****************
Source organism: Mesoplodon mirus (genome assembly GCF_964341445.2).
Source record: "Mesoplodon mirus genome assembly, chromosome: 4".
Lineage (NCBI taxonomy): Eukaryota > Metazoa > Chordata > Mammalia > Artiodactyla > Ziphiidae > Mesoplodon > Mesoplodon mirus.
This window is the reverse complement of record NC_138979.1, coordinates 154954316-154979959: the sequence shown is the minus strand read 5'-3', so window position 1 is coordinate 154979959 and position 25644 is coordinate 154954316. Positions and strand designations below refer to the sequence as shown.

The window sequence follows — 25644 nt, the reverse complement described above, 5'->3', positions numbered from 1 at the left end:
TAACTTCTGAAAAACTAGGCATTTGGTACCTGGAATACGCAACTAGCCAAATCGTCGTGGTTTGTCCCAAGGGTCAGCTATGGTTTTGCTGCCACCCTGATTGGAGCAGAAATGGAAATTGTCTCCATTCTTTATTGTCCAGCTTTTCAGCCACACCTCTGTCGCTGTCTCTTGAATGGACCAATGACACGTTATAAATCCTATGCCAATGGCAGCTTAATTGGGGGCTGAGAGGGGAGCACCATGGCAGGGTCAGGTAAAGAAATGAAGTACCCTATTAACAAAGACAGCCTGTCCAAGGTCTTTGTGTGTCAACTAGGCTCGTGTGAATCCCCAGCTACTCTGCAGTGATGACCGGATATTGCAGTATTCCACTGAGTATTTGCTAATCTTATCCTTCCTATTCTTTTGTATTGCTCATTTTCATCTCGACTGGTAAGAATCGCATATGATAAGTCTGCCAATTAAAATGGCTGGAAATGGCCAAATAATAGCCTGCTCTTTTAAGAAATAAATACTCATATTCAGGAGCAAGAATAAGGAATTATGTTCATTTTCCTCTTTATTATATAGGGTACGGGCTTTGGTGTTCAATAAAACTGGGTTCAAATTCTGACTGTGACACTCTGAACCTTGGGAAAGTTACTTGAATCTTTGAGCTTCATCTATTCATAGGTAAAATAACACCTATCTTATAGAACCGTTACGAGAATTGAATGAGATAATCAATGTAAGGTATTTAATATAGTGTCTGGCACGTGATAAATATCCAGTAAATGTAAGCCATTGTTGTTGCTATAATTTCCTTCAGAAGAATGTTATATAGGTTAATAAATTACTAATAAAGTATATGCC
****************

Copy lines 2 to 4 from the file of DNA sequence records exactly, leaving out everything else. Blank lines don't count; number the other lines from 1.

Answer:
Source record: "Mesoplodon mirus genome assembly, chromosome: 4".
Lineage (NCBI taxonomy): Eukaryota > Metazoa > Chordata > Mammalia > Artiodactyla > Ziphiidae > Mesoplodon > Mesoplodon mirus.
This window is the reverse complement of record NC_138979.1, coordinates 154954316-154979959: the sequence shown is the minus strand read 5'-3', so window position 1 is coordinate 154979959 and position 25644 is coordinate 154954316. Positions and strand designations below refer to the sequence as shown.